Ladies and gentlemen,
It is a great pleasure and a great honour to be here with you at the World Health Organization this morning for World Health Day.
In the 21st century, information and communication technologies have become key enablers in every facet of human activity, and mobiles have become the most widely-adopted technology in human history – with over 6.4 billion active subscriptions today and over 90% of the world’s population covered by a mobile network.
Mobile phones have unique advantages in the health sector, in being available, accessible, affordable and portable – as well as being both innovative and empowering.
They provide access to services for those who are not easily able to engage with the formal health system – including women as well as marginalized, illiterate, poor and disabled populations – and they provide a platform which is available 24/7.
In this respect, I was very pleased to be able to jointly launch, with Dr Chan, the Be Healthy, Be Mobile initiative earlier this year.
Be Healthy, Be Mobile focuses on the use of mobile technology to respond to non-communicable diseases, which remain the biggest killer of our time, causing 63% of all deaths annually, in the areas of prevention, treatment and policy enforcement and targeting specific disease risk factors – which of course include high blood pressure.
Where mHealth is concerned, ITU joins forces with WHO to share our long-standing experience and our competence in mobile technologies and healthcare as well as our network and partnerships.
WHO will provide the technical assistance and play the role of guarantor for the quality of the health-related content.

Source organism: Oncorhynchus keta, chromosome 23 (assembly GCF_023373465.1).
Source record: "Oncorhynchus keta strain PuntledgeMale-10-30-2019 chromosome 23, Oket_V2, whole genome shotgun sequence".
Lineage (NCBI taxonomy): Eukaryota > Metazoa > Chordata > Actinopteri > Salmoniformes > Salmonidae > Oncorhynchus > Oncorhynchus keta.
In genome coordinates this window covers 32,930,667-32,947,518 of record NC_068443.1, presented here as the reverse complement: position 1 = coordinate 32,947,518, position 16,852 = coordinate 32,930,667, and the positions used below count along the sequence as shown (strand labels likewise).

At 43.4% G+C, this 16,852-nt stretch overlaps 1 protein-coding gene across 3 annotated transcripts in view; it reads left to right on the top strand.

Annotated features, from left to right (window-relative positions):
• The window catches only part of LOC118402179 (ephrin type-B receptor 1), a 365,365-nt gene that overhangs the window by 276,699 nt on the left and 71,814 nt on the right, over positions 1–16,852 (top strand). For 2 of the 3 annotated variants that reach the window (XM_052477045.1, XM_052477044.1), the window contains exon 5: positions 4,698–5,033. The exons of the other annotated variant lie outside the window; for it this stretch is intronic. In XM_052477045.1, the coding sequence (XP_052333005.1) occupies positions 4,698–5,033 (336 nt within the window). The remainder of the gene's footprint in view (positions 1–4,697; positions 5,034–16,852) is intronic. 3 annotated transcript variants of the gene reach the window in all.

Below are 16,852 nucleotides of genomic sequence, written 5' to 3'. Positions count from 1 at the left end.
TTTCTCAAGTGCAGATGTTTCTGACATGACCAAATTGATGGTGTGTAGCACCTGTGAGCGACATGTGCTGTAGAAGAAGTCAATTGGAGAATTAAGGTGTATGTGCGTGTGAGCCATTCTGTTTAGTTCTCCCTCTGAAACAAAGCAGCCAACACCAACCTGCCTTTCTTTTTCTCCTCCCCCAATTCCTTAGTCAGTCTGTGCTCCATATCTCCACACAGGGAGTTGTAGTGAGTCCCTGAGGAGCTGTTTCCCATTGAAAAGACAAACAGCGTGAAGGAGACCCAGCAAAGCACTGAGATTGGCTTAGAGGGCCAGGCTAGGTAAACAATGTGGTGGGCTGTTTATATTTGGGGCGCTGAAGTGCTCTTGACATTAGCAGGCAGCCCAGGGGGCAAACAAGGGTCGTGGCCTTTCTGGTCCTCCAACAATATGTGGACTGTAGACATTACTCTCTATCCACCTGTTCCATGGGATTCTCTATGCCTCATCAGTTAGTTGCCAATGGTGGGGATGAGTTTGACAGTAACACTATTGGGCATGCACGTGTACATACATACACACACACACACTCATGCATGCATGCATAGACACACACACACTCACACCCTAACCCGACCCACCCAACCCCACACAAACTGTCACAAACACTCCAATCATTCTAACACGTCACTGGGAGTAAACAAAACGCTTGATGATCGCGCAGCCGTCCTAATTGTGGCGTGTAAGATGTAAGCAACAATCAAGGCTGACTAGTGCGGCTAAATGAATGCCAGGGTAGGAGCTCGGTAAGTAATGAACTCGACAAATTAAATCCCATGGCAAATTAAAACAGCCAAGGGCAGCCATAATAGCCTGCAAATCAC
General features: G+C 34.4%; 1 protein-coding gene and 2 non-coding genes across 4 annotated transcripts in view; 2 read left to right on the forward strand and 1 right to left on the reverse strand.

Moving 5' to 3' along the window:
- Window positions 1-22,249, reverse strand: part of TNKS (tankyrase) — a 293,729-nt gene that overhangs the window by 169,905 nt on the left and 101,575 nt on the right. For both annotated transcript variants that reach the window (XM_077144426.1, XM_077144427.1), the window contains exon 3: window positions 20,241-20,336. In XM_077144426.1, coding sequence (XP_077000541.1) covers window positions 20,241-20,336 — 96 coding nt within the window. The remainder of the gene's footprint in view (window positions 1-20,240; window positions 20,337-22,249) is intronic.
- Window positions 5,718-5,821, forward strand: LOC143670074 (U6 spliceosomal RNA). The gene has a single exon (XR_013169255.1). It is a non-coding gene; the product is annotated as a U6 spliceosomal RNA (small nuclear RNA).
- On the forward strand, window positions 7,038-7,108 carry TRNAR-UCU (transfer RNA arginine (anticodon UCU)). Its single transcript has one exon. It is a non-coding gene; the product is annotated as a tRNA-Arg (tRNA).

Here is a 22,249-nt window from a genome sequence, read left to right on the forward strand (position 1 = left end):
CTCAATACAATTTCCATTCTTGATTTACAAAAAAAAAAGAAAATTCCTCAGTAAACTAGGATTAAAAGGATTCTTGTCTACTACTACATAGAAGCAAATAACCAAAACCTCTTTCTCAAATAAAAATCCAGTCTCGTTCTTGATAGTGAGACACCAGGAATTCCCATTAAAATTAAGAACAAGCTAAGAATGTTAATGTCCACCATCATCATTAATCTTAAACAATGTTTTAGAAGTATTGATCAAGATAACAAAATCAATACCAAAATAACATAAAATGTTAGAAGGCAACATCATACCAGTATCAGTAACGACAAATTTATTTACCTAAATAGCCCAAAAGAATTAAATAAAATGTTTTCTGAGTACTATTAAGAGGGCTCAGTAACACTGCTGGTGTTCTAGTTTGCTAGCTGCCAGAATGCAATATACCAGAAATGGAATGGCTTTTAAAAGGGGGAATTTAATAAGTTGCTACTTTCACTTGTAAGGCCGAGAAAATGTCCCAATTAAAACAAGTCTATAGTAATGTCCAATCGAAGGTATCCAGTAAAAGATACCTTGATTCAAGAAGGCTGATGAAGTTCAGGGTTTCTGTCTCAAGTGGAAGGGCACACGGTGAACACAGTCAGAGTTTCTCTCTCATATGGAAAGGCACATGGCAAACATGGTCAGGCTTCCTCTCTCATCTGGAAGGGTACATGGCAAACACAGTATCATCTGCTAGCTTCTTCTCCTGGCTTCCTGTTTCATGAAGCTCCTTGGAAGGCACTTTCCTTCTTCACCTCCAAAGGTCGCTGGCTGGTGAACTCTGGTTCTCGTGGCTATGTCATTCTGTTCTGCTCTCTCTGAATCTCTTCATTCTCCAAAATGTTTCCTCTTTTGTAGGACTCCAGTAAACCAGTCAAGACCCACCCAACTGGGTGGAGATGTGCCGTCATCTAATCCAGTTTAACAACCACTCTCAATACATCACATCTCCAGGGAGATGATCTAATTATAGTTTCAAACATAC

ITU will help implement country projects in partnership with governments and with the support from the private sector, NGOs and front-line implementers.
Together, we are now developing an approach for countries that works at scale – an approach based on evidence and taking into account all the lessons we have learnt from the mHealth world over the past few years.
The mHealth initiative will be targeting eight countries during an initial four-year period, with at least one country drawn from each region. Countries will choose interventions that best suit their individual needs.
I was personally very encouraged just a couple of weeks ago to meet the Costa Rican health minister who shared with me her enthusiasm about Costa Rica being the first country to implement a national mHealth service to help smokers quit, using SMS-based intervention, with the support of ITU and WHO.
Both ITU and WHO are well positioned as the lead UN agencies for ICT and health to create a collaboration platform and to work with all stakeholders.
We welcome your interest in working with us and invite you to join us in this new and ambitious initiative.
So let me close by challenging all of you to come up with innovative solutions through new forms of partnerships and alliances.
As many of you will know, I am an optimist, and I am happy to say that my optimism has been generously rewarded.
We have achieved much, together.
And together, we will achieve much, much more.